by Jonathan Pinnock
A couple of weeks ago I was giving a talk to a writers’ group, and I got into conversation with one of the members there. She was complaining that she’d just found out that her big idea for a book had already been done by someone else. As I tend to do on these occasions, I replied that the existence of Jill Murphy’s bestselling “Worst Witch” books didn’t seem to have done J K Rowling any harm. Unfortunately her response was to harrumph that she didn’t care for J K Rowling anyway, which I felt was missing the point somewhat.
I would probably have been better off pointing her in the direction of Raymond Quesneau’s “Exercises in Style” (or indeed Matt Madden’s graphic novel version of the same concept, “99 Ways to Tell a Story” . Both of these books take a simple story and tell it in 99 different ways, demonstrating that the subject matter of a story is more often than not of secondary importance. What matters is how you tell it.
Then again, I could have simply suggested to her that she should go and see “The Artist”. As I’m sure everyone knows, “The Artist” is a film set in 1927 on the cusp between the silent era and the talkies. Its gimmick is to tell that story using much of the grammar of the silent era, including black and white stock, a narrow screen, exaggerated mugging to the camera and intertitles for dialogue. In fact, Michel Hazavanicius, the director of the film, has artificially extended that grammar to make it all his own by adding a perfectly synchronised musical soundtrack, even down to the taps on the dancing feet of the two principals. Directing it in the 21st century, rather than in the early 20th, he has had the option to decide what restrictions to impose on himself.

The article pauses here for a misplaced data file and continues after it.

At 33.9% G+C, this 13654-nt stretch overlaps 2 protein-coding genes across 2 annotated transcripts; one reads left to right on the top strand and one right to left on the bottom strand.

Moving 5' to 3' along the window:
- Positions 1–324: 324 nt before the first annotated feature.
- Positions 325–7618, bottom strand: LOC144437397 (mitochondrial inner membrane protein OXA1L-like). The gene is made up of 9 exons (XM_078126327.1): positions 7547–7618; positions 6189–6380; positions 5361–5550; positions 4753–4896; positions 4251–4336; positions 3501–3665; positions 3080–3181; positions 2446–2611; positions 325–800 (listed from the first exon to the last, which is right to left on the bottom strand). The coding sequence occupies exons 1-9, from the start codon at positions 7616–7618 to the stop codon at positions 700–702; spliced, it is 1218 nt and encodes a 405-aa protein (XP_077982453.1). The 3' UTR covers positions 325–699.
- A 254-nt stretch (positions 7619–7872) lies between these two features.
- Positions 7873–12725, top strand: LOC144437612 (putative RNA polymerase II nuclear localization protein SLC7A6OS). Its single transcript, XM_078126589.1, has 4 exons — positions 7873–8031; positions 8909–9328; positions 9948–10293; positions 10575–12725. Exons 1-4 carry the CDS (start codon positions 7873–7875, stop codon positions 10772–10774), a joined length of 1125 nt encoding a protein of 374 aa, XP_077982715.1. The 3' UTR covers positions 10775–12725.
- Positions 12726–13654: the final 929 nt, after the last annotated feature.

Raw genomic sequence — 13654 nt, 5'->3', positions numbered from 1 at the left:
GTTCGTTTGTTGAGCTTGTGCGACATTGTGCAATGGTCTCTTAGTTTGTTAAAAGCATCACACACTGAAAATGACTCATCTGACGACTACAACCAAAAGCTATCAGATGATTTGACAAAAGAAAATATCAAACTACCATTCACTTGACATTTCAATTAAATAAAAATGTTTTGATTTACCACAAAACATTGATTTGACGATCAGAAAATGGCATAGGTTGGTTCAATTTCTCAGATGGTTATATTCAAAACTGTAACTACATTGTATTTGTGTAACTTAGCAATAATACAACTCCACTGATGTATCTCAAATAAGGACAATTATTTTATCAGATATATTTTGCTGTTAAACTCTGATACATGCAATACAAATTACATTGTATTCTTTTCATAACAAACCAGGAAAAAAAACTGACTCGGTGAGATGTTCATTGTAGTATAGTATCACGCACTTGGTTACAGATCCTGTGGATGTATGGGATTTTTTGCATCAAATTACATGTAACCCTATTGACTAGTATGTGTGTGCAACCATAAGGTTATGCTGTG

The first effect of the restricted grammar is that much greater emphasis is placed on the visuals. There is an utterly sublime sequence towards the end where the hero, down on his luck, catches sight of his reflection in a shop window, with his face superimposed on a display dummy wearing a tailcoat. It’s as if the ghost of his former career has come back to haunt him.
The other unexpected effect is that it creates an opportunity for gags that simply would not otherwise be possible. At a critical point, an ambiguous intertitle simply containing the word “BANG!” appears. If we could actually hear the sound, it would be completely unambiguous and the subsequent surprise would be lost.
Finally, at a couple of crucial points, the restrictions are unexpectedly put to one side for dramatic effect: first, during a nightmare sequence, where the sudden appearance of sound is terrifying to the hero, and secondly, very close to the end, when we finally realise why the hero is so threatened by the arrival of the talkies. Again, none of this would make any sense in a conventional movie.
“The Artist” works because it is technically perfect, with two engaging leads (to say nothing of Uggie the Jack Russell), but mainly because it has somehow found a fresh, new way to tell an old, old story. That, in the end, is what writing is all about.
Picture credit: kyz
by Jonathan Pinnock